I am likely the first Haitian you’ve ever met.
I am far from the poverty-porn, grief, and sickness that has come to define us by people who do not know us or abuse their proximity to us for their own interests. Thus, people often stare at me in bewilderment when I tell them I’m Haitian. Even unconsciously, most people have a sensationalized view of a marauding band of emaciated black bodies- barely distinguishable from zombies- when they think of Haitians. Don’t deny it. We’ve seen your movies. Believe it or not, we have even read every piece of sensationalized tabloid masquerading as journalism written about us. We find your gullibility amusing.
We know that Haiti is an anomaly in the Caribbean. We are a nation of black people-proudly black people- who fought for the rights of all people. We are the first free black republic on this earth, the first successful rebellion of enslaved Africans in the world, and only the 2nd nation in the Western Hemisphere to overthrow colonist powers after the US. We are the stone that the builder refused. That is honestly how we are taught to introduce ourselves as kids….I’m not even exaggerating. As you can imagine, it’s a mouthful on the first day of pre-school, but you get used to it.
We speak a language that interweaves the mountains that seemingly never end in Haiti, the skies that gently brush them each day, and the ocean that brought our African ancestors to this land, enslaved under the barbarity of the French into a linguistic melody filled with secret meaning. Often, we speak many languages, but we only truly communicate in our own- Haitian Creole. Our music, like our lives, focus on 3 things: love, longing for Haiti, and politics.
I told you first about Haiti before I told you about this particular Haitian because you cannot know me without first knowing where I’m from. Despite having been raised in Miami, I am Haitian. We are never just the “son of Haitians” or the “granddaughter of a Haitian”- a Haitian is always a Haitian no matter where they live.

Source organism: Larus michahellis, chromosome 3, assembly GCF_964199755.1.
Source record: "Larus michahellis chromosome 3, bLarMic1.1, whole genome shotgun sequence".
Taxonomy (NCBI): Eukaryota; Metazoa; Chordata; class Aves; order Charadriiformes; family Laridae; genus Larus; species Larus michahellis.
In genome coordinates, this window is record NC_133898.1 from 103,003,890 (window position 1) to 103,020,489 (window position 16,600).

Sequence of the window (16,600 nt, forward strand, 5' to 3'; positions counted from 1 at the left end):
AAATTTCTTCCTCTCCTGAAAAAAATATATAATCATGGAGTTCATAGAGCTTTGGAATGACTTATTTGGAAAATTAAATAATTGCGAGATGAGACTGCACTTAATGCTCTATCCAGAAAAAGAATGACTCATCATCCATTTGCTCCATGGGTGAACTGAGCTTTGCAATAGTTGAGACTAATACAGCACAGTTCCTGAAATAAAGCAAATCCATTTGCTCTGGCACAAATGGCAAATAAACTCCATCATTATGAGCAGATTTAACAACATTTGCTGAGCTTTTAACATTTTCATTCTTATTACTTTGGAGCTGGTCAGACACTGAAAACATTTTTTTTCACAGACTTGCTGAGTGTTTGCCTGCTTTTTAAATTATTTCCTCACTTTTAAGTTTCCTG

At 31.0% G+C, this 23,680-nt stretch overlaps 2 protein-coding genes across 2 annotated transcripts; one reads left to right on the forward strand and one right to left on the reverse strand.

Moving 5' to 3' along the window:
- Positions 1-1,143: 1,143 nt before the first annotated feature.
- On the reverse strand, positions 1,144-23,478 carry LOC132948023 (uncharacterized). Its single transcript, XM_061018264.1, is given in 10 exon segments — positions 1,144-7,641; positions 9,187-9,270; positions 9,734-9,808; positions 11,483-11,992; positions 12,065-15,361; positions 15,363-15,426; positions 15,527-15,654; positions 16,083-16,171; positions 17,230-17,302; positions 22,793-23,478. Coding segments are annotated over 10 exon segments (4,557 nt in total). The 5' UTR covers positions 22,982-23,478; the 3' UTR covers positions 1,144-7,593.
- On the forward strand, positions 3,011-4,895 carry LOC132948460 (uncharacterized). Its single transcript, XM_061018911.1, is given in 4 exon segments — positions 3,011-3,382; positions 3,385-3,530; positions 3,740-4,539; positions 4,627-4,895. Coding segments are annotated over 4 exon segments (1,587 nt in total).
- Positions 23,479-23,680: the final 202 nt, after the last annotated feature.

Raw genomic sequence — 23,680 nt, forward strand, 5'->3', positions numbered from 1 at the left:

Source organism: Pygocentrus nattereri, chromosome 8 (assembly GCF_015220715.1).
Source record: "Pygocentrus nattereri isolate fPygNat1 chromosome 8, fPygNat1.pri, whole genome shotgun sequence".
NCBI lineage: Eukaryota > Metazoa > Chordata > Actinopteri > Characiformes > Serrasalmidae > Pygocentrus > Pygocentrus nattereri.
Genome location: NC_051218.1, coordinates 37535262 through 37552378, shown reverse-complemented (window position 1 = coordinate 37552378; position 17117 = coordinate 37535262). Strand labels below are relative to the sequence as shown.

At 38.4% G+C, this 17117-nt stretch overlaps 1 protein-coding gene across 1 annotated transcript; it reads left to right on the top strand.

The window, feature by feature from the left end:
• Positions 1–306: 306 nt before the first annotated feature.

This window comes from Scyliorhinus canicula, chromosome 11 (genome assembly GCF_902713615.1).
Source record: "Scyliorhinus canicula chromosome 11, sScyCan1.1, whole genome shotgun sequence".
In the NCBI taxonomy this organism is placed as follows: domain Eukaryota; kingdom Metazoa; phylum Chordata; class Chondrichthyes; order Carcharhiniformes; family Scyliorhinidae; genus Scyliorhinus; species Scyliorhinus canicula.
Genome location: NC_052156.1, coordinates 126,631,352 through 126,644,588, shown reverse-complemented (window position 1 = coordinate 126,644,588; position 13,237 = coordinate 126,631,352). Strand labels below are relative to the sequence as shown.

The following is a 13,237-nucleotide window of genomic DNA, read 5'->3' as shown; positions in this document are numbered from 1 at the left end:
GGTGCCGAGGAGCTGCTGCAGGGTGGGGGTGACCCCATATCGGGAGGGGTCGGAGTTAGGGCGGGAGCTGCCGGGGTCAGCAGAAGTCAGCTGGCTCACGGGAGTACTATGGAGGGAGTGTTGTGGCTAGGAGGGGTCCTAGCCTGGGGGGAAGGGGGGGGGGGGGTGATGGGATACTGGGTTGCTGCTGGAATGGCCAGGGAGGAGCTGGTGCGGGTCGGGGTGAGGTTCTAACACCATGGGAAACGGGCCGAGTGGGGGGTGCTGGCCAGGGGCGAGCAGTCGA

Now, that you’ve understood this, as the first Haitian you’ve ever met, please allow me to introduce myself. My name is France Francois because my parents acutely enjoy irony and alliteration in a way that only Haitians can. Political activists in the 80s, they had just enough time to grab me and escape into the night as a Molotov cocktail went hurling through their home in Cap- Haïtien. Just like that, our lives were lost in the fire and we carried the ashes to Miami to join hundreds of thousands of Haitians living in exile to escape the brutal dictatorship of the Duvaliers and their violent secret police. Armed with a Masters in International Development and the self-righteous idealism of a liberal American university education, I returned to Haiti to work after the earthquake in 2010.
Holding an American passport is what has given me the privilege of being the first Haitian you have ever met- it is that hyphenated American-ness that opens doors for you to sit next to me at a bar in Seoul, Berlin, or Cairo and marvel (at and objectify) my Haitian-ness, even when I speak an English accented by Miami. As the first Haitian you’ve ever met, here are my answers to some of the questions I’m usually asked, no matter where I am in the world, and without regards as to whether I would take offense:
Are you really Haitian?
Well you don’t look Haitian…
-What does a Haitian person look like?